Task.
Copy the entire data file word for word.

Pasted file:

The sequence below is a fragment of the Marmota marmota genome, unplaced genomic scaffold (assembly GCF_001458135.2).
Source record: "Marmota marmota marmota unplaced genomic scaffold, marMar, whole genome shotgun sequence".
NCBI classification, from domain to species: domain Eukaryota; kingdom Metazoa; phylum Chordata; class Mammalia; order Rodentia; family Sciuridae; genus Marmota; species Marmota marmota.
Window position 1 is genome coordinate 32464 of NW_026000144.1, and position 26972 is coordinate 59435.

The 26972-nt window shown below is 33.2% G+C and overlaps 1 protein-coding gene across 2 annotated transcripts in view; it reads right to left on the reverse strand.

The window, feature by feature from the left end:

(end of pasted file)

The sequence below is a fragment of the Marmota marmota genome, unplaced genomic scaffold (assembly GCF_001458135.2).
Source record: "Marmota marmota marmota unplaced genomic scaffold, marMar, whole genome shotgun sequence".
NCBI classification, from domain to species: domain Eukaryota; kingdom Metazoa; phylum Chordata; class Mammalia; order Rodentia; family Sciuridae; genus Marmota; species Marmota marmota.
Window position 1 is genome coordinate 32464 of NW_026000144.1, and position 26972 is coordinate 59435.

The 26972-nt window shown below is 33.2% G+C and overlaps 1 protein-coding gene across 2 annotated transcripts in view; it reads right to left on the reverse strand.

The window, feature by feature from the left end: